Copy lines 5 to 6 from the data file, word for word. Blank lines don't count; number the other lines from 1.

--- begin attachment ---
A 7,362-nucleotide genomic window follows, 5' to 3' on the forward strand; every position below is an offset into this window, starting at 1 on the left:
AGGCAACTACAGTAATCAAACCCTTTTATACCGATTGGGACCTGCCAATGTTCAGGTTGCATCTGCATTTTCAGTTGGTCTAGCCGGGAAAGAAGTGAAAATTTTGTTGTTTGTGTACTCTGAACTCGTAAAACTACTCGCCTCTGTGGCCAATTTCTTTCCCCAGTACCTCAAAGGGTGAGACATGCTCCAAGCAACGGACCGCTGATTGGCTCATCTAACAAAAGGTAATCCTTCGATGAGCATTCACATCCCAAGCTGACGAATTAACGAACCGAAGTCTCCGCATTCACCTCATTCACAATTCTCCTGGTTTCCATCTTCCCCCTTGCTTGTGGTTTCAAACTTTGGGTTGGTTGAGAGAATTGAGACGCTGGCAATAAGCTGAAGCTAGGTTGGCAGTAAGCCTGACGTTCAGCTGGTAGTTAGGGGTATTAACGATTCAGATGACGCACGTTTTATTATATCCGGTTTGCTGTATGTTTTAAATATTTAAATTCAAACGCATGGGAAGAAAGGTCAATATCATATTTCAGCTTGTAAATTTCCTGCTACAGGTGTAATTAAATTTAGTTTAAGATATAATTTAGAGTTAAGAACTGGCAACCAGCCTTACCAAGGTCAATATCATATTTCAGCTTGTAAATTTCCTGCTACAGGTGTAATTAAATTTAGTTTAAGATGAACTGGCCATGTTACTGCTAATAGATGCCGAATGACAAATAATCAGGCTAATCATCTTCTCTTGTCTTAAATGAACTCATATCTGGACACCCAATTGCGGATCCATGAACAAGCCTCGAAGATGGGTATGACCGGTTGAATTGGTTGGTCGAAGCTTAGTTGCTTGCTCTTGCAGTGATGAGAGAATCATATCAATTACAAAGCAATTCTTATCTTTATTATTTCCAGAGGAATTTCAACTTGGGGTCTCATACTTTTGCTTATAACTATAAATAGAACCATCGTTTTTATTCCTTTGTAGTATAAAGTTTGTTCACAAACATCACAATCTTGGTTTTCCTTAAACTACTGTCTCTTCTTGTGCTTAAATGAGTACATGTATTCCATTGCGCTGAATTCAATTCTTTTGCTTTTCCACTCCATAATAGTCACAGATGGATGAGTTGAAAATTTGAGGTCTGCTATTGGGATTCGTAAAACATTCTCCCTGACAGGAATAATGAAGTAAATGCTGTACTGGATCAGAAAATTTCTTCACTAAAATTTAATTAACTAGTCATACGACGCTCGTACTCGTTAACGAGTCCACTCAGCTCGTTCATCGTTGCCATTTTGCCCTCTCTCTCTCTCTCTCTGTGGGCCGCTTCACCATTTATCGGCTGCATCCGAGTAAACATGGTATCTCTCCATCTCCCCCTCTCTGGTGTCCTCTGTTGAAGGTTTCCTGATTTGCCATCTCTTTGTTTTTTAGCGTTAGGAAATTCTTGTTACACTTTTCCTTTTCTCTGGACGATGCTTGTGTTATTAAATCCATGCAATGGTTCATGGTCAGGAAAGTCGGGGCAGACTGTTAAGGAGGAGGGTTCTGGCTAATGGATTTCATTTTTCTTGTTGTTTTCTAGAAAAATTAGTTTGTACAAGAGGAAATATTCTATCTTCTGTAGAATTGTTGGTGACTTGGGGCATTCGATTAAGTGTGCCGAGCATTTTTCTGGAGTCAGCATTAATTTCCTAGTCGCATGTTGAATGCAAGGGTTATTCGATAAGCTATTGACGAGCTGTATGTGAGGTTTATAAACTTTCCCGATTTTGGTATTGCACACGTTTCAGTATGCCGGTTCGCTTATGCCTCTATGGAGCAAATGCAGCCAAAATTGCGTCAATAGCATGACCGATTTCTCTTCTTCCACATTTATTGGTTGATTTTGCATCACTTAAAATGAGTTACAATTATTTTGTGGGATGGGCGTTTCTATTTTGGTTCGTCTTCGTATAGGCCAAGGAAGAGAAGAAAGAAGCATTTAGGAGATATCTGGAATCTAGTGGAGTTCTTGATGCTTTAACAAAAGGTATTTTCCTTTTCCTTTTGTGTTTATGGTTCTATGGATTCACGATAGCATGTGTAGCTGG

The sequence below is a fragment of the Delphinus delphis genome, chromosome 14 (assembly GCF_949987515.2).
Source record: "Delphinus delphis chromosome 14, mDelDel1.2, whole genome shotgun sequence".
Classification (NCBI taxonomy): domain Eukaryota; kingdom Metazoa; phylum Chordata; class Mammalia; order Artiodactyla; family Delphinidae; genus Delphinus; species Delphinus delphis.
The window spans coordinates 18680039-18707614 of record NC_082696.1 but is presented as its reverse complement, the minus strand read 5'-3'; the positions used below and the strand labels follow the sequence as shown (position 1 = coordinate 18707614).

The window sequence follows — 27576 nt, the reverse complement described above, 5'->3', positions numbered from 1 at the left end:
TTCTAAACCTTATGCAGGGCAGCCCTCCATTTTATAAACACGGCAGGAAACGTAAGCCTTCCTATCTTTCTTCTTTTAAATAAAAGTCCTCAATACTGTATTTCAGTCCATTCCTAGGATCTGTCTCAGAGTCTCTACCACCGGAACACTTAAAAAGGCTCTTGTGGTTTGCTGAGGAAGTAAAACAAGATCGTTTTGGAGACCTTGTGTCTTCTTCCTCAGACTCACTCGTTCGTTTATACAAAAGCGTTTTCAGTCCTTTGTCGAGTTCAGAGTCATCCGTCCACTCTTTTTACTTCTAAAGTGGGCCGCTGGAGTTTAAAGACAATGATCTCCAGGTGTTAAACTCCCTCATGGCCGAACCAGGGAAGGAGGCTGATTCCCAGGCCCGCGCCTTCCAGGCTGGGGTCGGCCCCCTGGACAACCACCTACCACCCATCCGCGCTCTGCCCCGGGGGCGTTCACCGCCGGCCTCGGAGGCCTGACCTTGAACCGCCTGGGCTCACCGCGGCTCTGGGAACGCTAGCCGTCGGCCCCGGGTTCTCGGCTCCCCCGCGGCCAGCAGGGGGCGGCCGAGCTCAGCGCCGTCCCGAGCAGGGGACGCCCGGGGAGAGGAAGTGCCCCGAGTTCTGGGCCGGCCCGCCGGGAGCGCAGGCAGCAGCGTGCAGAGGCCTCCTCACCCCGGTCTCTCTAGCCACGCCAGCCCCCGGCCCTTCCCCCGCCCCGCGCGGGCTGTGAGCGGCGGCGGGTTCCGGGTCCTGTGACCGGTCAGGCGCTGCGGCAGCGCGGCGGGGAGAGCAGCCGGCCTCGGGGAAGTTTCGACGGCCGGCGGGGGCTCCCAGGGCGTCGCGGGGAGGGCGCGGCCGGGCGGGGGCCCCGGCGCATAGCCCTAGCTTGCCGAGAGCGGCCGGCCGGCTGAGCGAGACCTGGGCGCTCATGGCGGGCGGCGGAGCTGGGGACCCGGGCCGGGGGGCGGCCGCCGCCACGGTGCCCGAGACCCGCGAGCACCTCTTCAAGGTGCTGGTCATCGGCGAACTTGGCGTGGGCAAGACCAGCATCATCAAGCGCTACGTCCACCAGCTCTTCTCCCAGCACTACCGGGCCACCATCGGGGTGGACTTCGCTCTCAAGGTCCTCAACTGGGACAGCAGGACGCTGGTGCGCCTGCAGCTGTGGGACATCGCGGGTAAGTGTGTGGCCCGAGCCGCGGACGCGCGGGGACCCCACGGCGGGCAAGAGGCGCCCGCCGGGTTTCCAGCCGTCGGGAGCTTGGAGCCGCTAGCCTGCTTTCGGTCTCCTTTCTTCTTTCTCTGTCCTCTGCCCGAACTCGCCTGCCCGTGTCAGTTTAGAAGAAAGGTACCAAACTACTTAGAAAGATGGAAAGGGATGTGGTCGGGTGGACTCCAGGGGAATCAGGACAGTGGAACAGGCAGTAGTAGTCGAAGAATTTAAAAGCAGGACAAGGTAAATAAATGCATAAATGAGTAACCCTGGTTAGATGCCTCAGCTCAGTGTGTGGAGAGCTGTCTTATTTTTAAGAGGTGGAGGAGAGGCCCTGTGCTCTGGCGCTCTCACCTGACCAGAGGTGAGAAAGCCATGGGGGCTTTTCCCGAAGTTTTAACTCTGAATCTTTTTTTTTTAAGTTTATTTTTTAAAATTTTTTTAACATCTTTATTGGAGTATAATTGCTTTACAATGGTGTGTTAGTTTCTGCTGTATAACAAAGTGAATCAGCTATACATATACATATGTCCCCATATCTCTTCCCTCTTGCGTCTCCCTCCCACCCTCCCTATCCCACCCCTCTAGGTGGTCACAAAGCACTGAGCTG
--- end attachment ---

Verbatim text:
Classification (NCBI taxonomy): domain Eukaryota; kingdom Metazoa; phylum Chordata; class Mammalia; order Artiodactyla; family Delphinidae; genus Delphinus; species Delphinus delphis.
The window spans coordinates 18680039-18707614 of record NC_082696.1 but is presented as its reverse complement, the minus strand read 5'-3'; the positions used below and the strand labels follow the sequence as shown (position 1 = coordinate 18707614).